Separating tournament players totally misses the problem. The problem is that new players don't know how much paint they should shoot. They only way they have to decide is how much paint they have - if they have 2,000 rounds, they'll shoot 2,000, and if they have 500 rounds, they'll shoot 500. And how many rounds they buy is determined by budget.

As for your field owner who makes a lot of profit - is he running a tournament field complex? Does he market to new players? The only way to make a huge profit at $38/case is to sell LOTS of paint to each customer. For tournament players at a tournament complex, that's fine. But if he is selling paint at $38/case to rec groups, he is killing the sport, and I think that would be obvious if you were to look at the amount of repeat rec business he has. How many of his 1st time players become 2nd time players?

Again, not a problem if it's just a tournament complex targeting tournament players. Big problem if new players are being introduced to paintball at $38/case.

anono-mike said...

raehl needs to point to 30 years of history, rather then "economic theory which a monkey could do argument".

The problem with X cases per tournament is:
A. Too hard to enforce (read arguments for PSP mode, coaching, and more)
B. Games are no longer self contained. I'd much rather advocate for a certain number of cases per match (de facto limiting the total limit of paint). That way each game stays self contained. Still, too hard to monitor that ... checking peoples gearbags? It'd be easier to monitor it on a point by point basis.

The other problem is that most players dont LIKE limited paint, fast play, quick turn arounds. I feel like players try and limit the amount of running and thinking they have to do.

Anonymous said...

I just re-read Chris's point. You know whats even WORSE then rec players at <40$ case? Rec-players at 80+ with tourney players and refs with FREE paint. That is what drove me away from the sport (early in life). I thought thats just what paint COSTED. To have 100$'s of dollars of paint shot at me, while I am a rec kid with 100 rounds in his hopper? It made me a better player, for sure, but it's simply sinfully wasteful to a rec player to watch that. I was never drawn to a sport where I would be throwing away that kind of money, when I could be 90% as good, for 25-30% of the money.

BobCat said...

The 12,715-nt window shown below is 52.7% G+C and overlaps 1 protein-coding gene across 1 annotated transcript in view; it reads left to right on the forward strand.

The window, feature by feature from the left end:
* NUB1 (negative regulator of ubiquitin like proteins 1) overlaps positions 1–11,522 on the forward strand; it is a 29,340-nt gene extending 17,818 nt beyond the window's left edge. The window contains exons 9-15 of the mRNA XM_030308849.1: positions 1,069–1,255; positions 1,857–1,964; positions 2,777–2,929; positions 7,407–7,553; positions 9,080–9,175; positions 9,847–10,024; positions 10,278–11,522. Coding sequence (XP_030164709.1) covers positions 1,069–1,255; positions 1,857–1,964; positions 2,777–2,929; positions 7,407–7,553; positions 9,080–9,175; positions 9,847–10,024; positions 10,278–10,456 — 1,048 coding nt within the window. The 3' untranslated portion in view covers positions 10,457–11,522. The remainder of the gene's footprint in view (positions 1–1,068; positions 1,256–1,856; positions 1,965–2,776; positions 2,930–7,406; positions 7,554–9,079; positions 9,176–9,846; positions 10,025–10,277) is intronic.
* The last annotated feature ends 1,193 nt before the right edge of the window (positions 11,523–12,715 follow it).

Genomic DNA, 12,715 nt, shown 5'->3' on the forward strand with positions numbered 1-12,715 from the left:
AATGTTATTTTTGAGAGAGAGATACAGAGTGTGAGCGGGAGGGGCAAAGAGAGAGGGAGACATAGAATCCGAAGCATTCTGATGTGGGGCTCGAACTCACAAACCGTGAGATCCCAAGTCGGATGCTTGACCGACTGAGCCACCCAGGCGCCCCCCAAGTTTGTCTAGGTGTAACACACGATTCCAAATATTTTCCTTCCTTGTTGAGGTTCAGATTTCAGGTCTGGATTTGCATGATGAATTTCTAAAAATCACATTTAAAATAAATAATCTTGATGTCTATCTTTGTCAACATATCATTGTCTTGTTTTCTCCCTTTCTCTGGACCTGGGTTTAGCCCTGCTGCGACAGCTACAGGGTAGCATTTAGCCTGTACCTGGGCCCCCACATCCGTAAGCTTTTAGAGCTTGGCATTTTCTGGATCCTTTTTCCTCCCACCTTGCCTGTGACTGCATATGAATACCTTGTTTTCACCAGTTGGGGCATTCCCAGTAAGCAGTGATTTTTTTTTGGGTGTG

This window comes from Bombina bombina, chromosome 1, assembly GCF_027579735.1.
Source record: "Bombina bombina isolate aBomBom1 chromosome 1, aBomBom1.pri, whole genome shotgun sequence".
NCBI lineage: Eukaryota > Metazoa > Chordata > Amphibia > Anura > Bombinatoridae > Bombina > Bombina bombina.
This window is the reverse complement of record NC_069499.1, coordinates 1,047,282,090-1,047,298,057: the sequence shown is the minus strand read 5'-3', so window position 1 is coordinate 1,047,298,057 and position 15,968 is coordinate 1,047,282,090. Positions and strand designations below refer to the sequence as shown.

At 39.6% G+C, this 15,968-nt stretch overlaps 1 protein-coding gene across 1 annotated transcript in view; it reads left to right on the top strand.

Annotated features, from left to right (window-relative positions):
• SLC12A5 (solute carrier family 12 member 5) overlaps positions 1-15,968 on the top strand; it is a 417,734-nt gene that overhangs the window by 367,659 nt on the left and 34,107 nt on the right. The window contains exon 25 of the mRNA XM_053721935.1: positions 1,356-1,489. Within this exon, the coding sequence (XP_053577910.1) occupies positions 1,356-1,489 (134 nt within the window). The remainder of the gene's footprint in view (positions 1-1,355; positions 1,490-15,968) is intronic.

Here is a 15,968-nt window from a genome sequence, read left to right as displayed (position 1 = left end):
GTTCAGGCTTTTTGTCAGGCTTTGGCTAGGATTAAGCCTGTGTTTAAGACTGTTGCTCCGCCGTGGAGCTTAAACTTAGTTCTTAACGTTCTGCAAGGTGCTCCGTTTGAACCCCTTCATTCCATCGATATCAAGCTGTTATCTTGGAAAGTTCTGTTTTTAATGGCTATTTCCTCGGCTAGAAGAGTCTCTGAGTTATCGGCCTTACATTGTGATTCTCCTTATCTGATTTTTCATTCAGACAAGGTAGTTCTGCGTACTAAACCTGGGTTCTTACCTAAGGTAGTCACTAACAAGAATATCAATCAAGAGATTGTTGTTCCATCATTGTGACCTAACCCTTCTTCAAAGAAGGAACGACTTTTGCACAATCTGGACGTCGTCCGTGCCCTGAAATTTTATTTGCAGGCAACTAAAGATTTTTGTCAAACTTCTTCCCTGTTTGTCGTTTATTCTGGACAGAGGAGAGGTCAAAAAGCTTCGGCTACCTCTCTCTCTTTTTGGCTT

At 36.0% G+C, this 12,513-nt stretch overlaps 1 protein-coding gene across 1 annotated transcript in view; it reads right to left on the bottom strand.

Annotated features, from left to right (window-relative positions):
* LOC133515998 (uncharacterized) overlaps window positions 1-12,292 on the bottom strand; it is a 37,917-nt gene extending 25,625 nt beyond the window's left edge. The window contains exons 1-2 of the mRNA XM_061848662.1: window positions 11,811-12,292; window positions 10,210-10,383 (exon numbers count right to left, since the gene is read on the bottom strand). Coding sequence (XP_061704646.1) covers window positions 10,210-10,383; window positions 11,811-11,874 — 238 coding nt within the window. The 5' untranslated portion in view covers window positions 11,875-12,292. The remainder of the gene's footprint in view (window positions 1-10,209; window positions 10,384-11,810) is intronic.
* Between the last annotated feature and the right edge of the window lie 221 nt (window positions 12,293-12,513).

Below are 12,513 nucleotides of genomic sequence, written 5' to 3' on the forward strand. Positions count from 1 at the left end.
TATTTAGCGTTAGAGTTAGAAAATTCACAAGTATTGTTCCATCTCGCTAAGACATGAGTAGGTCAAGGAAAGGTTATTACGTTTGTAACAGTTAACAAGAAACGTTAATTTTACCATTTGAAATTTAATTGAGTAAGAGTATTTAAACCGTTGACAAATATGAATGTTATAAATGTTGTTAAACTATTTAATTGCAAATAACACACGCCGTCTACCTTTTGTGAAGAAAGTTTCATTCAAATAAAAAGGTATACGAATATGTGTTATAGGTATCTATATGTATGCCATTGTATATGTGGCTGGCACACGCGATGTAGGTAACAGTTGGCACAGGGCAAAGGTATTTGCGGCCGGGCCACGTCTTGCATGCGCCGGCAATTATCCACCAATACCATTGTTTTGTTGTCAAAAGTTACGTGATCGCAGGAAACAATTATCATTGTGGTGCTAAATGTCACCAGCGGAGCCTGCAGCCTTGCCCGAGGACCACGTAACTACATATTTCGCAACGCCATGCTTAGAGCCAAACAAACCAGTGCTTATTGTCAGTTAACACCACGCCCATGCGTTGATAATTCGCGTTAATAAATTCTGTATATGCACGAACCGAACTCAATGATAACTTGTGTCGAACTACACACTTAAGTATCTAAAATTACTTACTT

Honestly there should be no one who thinks PAINTBALL 2.0 is not a short sighted money grab. However nobody will convince you of that if you dont already see it. Just last year or early this year Billy Ball was hailed as a favorite for rental players and a great treat for veteran players at All-American Paintball Park. I am to lazy to find a link but you can look it up if you think I am making this up. Billy Ball is 1 paintball fired every 2 seconds, preferably from a Vibe since it has a board that can set such a rate of fire stock.
The two questions to ask regarding this exciting new Gardner brothers product? On what planet do people using rental gear enjoy hiding behind a wall and getting pelted with paint when they peek out more then once? Sure as hell aint this one. SP nearly killed paintball with the Ion and giving A-5 react trigger caring walkons double the ammo to pelt the guys with rental Spyders is going to be a train wreck in the name of progress (read profits).
Second question I have to ask is what field has so much money they can buy or retro fit their rental gear?

Reiner Schafer said...

"You know whats even WORSE then rec players at <40$ case? Rec-players at 80+ with tourney playes and refs with FREE paint."

I couldn't agree with you more. I place no limits of ROF or how much paint my customers take on the field. I do not however let my refs ever take more than a hopper on to the field if they play on their days off and they only get their paint slightly cheaper than everyone else. They are never allowed to take pods on to the field. That's part of the agreement when they take the job.